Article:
In June 2021 I wrote about How a Questionable Drug Turned into a Goldmine at Taxpayers’ Expense. The drug was the newly approved Alzheimer’s drug Aduhelm. Aduhelm is a monoclonal antibody that targets a specific protein in the brain that is thought to form plaques in the brains of Alzheimer’s patients, causing brain cells to atrophy and die. There is considerable debate about whether plaque causes Alzheimer’s disease or is a byproduct of Alzheimer’s. One of the original studies that supposedly nudged scientists down the path of plaque atrophy theory has now been accused of using doctored photos to bolster their case.
The New York Times wrote about a recent Congressional investigation into Aduhelm’s approval. According to the investigation the approval process was “rife with irregularities.”
According to a congressional investigation released on Thursday. The agency’s actions “raise serious concerns about F.D.A.’s lapses in protocol,” the report concluded.
The U.S. Food and Drug Administration was under enormous pressure to approve Aduhelm by the drug maker, Alzheimer’s disease advocates and patients’ families. All but one member of the advisory committee voted against approval, and the one showing moderate support thought the data inconclusive. The FDA does not have to follow their advisory committees’ recommendations and approved Aduhelm anyway.
The initial launch price was $56,000 a year plus infusion and other physician fees, a steep price for a drug of questionable value.
The investigation said Biogen was prepared to spend up to several billion dollars — more than two-and-a-half times what it spent developing the drug — on aggressive marketing to counter expected “pushback” over whether Aduhelm was worth its price. The report said the campaign planned to target doctors, patients, advocacy groups, insurers, policymakers and communities of color, who were drastically underrepresented in its clinical trials of the drug.
Although it was only tested on a narrow segment of Alzheimer’s patients – those with early-onset Alzheimer’s – at the time I commented that it would likely be used on all 6 million people with the disease.
Indeed, that’s what the FDA had in mind.
The report also delved into the F.D.A.’s initial decision to approve Aduhelm for all Alzheimer’s patients even though it had only been tested on people in mild early stages of the disease. F.D.A. officials, justifying the decision, told the committees the broad label would have benefits, including allowing patients to continue on Aduhelm after their early disease worsened.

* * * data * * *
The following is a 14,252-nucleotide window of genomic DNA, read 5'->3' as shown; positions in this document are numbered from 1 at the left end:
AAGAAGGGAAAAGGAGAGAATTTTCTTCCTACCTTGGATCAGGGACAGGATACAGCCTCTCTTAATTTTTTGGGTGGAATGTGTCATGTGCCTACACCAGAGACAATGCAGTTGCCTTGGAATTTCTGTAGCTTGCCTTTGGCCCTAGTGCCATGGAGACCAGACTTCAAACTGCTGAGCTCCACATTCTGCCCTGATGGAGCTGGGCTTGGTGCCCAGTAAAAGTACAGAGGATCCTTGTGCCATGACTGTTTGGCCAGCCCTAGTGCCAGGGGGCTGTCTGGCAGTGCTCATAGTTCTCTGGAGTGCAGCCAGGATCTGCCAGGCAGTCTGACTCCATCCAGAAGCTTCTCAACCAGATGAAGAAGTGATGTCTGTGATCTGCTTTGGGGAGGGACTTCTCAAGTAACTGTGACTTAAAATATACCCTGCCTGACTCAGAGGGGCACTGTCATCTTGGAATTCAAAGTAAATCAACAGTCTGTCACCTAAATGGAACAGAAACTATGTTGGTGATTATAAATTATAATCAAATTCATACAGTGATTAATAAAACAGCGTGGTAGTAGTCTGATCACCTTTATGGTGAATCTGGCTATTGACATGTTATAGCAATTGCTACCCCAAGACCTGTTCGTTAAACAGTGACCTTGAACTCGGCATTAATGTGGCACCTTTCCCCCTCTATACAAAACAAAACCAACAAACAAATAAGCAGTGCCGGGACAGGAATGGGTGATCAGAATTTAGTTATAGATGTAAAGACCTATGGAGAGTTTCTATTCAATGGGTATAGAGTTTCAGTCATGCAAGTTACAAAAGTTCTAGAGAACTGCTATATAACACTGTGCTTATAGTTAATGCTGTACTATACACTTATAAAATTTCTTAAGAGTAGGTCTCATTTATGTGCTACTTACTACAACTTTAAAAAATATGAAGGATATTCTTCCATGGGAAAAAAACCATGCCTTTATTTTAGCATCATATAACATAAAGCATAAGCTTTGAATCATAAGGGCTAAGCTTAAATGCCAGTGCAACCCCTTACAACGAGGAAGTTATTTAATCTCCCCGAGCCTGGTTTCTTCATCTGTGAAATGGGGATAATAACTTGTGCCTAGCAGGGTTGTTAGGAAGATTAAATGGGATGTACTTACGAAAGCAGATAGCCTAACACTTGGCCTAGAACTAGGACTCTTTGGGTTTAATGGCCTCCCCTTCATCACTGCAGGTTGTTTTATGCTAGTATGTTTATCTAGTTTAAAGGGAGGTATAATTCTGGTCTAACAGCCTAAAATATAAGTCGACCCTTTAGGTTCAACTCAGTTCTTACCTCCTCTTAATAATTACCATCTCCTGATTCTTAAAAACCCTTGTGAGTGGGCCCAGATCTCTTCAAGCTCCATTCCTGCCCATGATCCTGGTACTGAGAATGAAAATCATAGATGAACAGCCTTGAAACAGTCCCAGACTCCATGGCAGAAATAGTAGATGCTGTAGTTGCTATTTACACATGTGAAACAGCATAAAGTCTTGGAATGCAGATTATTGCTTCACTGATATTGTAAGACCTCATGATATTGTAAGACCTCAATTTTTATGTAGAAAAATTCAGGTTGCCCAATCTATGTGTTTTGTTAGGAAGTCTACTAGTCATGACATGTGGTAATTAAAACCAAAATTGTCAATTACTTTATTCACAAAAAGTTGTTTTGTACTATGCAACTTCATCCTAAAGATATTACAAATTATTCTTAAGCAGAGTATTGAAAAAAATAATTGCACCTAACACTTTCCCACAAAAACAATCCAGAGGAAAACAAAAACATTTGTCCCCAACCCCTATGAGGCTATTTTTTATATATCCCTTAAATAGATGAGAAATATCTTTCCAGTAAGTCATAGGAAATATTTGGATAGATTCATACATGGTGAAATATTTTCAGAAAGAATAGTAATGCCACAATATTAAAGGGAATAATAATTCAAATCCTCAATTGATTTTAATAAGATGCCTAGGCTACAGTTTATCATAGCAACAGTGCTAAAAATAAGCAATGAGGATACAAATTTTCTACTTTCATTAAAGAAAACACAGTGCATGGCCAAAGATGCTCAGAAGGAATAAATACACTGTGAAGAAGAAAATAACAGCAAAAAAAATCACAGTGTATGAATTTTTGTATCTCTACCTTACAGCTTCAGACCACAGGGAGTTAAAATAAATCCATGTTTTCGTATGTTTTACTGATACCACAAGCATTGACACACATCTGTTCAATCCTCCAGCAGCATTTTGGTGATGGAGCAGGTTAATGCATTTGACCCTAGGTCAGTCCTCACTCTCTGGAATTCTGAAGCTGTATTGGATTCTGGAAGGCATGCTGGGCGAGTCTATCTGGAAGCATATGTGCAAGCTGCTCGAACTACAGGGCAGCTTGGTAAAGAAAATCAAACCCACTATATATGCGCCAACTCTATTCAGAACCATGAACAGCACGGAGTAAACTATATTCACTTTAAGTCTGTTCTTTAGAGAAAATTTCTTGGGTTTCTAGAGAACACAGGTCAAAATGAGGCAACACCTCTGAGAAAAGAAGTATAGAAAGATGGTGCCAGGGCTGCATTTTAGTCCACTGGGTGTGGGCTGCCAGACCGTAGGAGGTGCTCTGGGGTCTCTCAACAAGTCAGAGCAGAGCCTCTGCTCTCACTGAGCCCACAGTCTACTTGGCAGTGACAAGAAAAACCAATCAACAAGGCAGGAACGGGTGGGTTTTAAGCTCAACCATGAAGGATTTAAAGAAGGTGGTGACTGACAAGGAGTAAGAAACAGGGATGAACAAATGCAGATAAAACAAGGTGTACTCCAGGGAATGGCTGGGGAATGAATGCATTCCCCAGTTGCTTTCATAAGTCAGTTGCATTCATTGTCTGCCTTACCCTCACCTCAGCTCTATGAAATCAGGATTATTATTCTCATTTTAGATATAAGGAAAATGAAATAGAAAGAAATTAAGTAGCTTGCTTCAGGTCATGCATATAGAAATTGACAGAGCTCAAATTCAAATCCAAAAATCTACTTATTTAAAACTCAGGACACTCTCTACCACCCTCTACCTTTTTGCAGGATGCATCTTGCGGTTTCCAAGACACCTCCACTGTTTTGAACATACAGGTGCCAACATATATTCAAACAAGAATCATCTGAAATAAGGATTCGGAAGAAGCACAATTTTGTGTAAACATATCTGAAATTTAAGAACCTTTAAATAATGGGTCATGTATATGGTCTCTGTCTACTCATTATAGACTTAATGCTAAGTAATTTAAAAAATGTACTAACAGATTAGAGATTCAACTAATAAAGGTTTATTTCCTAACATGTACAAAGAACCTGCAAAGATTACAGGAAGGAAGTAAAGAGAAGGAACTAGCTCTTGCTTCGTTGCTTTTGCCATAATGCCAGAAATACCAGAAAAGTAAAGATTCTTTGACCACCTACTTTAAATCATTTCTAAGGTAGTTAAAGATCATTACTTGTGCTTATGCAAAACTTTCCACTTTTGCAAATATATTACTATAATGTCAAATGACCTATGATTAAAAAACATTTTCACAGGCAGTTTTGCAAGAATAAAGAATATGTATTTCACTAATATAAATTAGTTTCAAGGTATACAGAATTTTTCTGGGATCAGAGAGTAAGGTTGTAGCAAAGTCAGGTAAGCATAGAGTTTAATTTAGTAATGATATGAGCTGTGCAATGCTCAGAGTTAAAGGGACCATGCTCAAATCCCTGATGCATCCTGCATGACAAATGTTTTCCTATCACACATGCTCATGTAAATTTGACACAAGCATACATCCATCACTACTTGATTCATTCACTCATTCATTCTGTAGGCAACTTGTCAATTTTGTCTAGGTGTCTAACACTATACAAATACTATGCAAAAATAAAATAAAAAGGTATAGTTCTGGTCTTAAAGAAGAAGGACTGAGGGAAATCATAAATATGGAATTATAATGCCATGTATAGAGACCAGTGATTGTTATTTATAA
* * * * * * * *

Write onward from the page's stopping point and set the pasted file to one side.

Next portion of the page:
Several members of the advisory committee resigned after their careful analysis was ignored. The FDA immediately came under fire for ignoring its own experts.
Aduhelm’s approval in June 2021 caused an outcry from many Alzheimer’s experts. Major health systems, including the Cleveland Clinic and the Department of Veterans Affairs, decided not to offer Aduhelm, an intravenous infusion, citing its uncertain benefits and risks of brain swelling and bleeding. After Medicare sharply limited its coverage of Aduhelm, the drug — still expensive even after Biogen halved its annual price to $28,800 — was essentially sidelined from the marketplace.
The federal drug agency conducted its own investigation shortly after coming under fire for its approval process.
The report included the F.D.A.’s own internal inquiry into its Aduhelm review process, an inquiry first reported by The New York Times in 2021. The agency’s self-examination, conducted shortly before Aduhelm was approved, was less negative than the congressional findings, but identified similar issues and said its collaboration with Biogen “exceeded the norm in some respects.”
That internal inquiry, which the F.D.A. had not previously disclosed, found that agency officials leading the Aduhelm evaluation did not pay enough attention to dissenting views from the agency’s own statistical team, which said there was inadequate evidence that Aduhelm worked. After expressing those reservations, team members were excluded from some deliberations and given little notice about the preparation of a key document.
Even with the agency’s dissenting statisticians sidelined, the advisory committee saw through the highly unusual deliberations. Yet, its recommendation was ignored.
That document was a presentation which, in a highly unusual move, the F.D.A. jointly produced with Biogen for a November 2020 meeting of the agency’s independent advisory committee. The congressional investigation said the F.D.A. had done joint presentations only nine times before, all involving cancer drugs, and that in the bullish joint Aduhelm presentation, at least one point attributed to Biogen was actually written by the F.D.A. The advisory committee overwhelmingly voted against approval.
The F.D.A.’s inquiry concluded that “given the internal disagreement” within the agency “and the lack of a unified F.D.A. perspective on the data, the use of the joint briefing document was not an appropriate approach in this instance.”
Why would FDA officials become so chummy with Biogen despite little statistical evidence their drug works? The FDA is a great place to gain experience into the drug approval process and regulatory compliance for drugs and medical devices. That experience is in high demand by drug and device manufacturers, who are often willing to pay salaries more than double what the FDA pays. It is probably easier to snag those lucrative jobs if you didn’t rock the boat back when you worked for the FDA.